MIL-OSI China: Getting their act together

By   /  July 11, 2018  /  Comments Off on MIL-OSI China: Getting their act together

    Print       Email

Source: China State Council Information Office 3

Artistic duo team up to fulfill their dream, Chen Nan reports.

Several years ago, when Chinese actor Deng Chao and scriptwriter Yu Baimei met in the lobby of a hotel in Beijing and decided to use their own money to open a theater in the capital, they were prepared for it to fail.

“It was a dream for us and we just wanted to try,” says Deng, adding that this had been his goal since he was in his third year of studies at the Central Academy of Drama in Beijing.

The theater, named Super Theater, has around 500 seats and is located in a hutong near Wangfujing Street, a popular commercial area in the capital.

Since its opening on June 26, 2016, the theater has staged more than 300 shows, which have attracted over 100,000 people.

The success of the theater was beyond the expectations of both Deng and Yu, which led them to open a second Super Theater two years later.

On June 28, the new theater opened in Gu’an county, Hebei province.

Occupying about 2,500 square meters, the theater has two venues with capacities of 390 seats and 100 seats respectively, as well as three rehearsal rooms and cafes.

“When we launched the first Super Theater, I said that I enjoyed acting in theater because it’s like a magic box, containing various emotions,” says Deng.

“Now, with the second theater, I am proud to share the magic of theater with more people.”

Deng, 39, who was born in Nanchang, Jiangxi province, rose to fame by acting in popular TV series such as The Young Emperor and Happiness Is Like Flowers and big-budget movies, including Chinese director Feng Xiaogang’s film Assembly, and Hong Kong actor-director Stephen Chow’s film The Mermaid.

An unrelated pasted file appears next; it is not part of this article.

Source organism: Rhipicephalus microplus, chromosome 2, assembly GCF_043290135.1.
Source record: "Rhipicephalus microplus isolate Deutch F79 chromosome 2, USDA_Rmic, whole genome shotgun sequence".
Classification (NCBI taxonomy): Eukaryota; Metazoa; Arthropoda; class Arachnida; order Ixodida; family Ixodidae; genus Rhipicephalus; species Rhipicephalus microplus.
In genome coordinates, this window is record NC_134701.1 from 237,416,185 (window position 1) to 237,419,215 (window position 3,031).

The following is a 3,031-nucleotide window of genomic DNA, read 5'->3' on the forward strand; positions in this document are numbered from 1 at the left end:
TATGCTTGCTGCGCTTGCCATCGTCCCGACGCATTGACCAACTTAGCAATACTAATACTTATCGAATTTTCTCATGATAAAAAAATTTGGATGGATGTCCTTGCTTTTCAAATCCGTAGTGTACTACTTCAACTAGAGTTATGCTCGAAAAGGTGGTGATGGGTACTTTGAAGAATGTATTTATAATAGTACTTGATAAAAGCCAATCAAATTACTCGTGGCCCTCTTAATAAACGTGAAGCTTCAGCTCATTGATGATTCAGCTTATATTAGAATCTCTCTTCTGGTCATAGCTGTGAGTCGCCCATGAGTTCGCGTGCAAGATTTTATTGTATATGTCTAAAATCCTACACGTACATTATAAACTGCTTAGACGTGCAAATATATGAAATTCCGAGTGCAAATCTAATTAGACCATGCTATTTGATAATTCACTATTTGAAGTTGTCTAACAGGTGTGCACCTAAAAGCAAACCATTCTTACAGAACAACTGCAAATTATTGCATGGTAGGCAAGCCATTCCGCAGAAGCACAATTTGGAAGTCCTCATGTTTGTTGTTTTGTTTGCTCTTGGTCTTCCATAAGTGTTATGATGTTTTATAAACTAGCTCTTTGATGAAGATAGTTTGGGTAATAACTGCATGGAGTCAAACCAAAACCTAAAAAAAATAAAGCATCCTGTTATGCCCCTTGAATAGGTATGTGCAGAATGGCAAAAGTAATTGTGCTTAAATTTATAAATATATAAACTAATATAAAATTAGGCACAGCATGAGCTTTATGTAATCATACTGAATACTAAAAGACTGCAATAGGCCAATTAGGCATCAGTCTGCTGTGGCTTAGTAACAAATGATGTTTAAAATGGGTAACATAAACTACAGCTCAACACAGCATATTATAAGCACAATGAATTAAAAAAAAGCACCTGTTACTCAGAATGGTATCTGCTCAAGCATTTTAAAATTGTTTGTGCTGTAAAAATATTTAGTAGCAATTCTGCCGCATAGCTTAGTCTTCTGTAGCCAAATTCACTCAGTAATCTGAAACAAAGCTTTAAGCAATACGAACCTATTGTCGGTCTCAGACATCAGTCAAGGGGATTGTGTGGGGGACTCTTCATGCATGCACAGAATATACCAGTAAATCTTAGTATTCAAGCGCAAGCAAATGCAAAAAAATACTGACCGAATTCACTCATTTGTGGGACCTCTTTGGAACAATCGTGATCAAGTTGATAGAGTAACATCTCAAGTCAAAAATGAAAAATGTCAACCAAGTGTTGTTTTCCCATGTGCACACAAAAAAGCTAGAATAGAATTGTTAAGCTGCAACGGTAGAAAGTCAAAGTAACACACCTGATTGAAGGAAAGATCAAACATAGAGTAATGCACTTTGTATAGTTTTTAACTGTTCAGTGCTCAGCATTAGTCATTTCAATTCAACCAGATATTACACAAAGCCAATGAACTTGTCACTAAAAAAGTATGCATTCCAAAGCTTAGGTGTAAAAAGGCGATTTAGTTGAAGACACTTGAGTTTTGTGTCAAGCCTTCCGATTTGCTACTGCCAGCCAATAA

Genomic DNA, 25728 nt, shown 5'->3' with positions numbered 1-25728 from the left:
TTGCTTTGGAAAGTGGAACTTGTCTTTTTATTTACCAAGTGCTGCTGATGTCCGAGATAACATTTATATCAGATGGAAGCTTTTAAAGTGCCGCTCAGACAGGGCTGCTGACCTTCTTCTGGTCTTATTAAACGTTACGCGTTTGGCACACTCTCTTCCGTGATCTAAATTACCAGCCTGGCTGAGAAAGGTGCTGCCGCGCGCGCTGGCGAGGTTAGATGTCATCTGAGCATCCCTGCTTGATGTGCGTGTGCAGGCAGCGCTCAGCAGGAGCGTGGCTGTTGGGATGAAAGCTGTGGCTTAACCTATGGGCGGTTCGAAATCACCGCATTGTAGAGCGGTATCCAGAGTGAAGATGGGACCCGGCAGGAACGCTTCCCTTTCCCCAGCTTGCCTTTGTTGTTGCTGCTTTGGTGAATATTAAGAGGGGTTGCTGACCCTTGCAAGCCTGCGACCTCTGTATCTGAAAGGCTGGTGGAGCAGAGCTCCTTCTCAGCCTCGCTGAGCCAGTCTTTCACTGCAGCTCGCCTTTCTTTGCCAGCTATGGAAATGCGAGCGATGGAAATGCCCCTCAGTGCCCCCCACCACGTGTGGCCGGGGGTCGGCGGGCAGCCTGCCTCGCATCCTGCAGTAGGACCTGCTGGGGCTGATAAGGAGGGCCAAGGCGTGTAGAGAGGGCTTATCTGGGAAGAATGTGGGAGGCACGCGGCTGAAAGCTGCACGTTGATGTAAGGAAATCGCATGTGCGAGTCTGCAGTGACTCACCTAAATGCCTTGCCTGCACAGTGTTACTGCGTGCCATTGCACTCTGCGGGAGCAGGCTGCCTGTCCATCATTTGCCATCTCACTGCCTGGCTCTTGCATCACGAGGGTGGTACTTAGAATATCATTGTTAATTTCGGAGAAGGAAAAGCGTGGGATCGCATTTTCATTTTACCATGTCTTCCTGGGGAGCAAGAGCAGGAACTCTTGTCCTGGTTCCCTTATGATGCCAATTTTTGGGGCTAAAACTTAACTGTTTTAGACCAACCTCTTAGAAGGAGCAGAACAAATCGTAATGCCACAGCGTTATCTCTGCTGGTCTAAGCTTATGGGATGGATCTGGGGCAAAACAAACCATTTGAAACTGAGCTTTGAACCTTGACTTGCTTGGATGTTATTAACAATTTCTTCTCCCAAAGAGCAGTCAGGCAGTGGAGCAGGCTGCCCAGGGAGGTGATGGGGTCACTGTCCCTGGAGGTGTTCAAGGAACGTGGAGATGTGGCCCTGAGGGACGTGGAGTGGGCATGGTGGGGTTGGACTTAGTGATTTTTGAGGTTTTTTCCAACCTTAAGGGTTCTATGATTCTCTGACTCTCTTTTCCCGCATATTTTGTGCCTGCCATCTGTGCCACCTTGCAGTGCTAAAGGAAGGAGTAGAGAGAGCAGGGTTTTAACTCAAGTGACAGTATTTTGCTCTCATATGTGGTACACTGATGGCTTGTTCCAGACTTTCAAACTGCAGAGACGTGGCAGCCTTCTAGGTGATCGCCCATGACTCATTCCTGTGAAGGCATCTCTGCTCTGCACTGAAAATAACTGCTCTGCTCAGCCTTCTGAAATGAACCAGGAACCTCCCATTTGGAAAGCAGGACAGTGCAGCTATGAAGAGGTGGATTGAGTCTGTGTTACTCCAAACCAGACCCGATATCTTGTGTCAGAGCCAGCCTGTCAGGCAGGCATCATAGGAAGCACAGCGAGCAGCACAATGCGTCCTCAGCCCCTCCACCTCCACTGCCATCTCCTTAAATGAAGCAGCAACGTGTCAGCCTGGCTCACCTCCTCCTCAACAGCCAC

In 2014, Deng made his directorial debut with The Breakup Guru, and he directed his second comedy, Devil and Angel, the following year.

According to Yu, Deng’s partner and longtime friend, who is also the scriptwriter for Deng’s two directorial ventures, the duo started making preparations for the second theater over a year ago.

Gu’an is part of the Jingjinji (Beijing-Tianjin-Hebei) economic circle. A two-hour drive from downtown Beijing, Gu’an is a growing city, and Yu expects that the Super Theater there will become a key entertainment venue for the local people and people from nearby areas.

The opening play for the new theater was a 90-minute comedy, titled Tai Chi, which was staged until July 8.

The scriptwriter Yu, whose real name is Wu Tao, is known for his original comedies, and his company, Baimei Studio, is home to a dozen Chinese comics, including Liang Chao and Yu’s wife, actress Dai Lele.

However, the new comedy, Tai Chi, unlike his other works, combines Chinese martial arts, dance and comedy with minimal onstage dialogue.

Speaking about the play, Yu says: “We wanted to present a different form of comedy,” and adds that a team from South Korea joined in the production, including director and scriptwriter Lee Jun-sang.

Meanwhile, besides staging original comedies, Yu also travels to Scotland every year for the Edinburgh Fringe Festival-the largest arts festival in the world-where he sources small and mid-budget plays to present in China.

So, during the past two years, audiences at the Super Theater have seen productions, including Morgan and West: More Magic for Kids, a comedy by Rhys Morgan and Robert Wes, a duo of magicians from the United Kingdom, and Sticks, Stones and Broken Bones, a show by Canadian puppeteer Jeff Achtem.

“We bring in shows catering to families. And the feedback from the audience proves that language is not a barrier,” says Yu.

“Before I came to Beijing from my hometown, Xi’an, when I was about 25 years old, I had never watched a play performed in theater, but now my 4-year-old kid has watched more than 40 shows.

“So, you can see the huge change in China’s performance market.”

And while he is happy with the sold-out shows at the theater, Yu is also concerned about the future of Chinese comedy and the younger generation of Chinese comics.

“Compared with five years ago, we have fewer good comedy scripts and talented young comedians.

“The market (for Chinese comedy) is growing, which makes the situation urgent,” says Yu.

MIL OSI China News

    Print       Email

About the author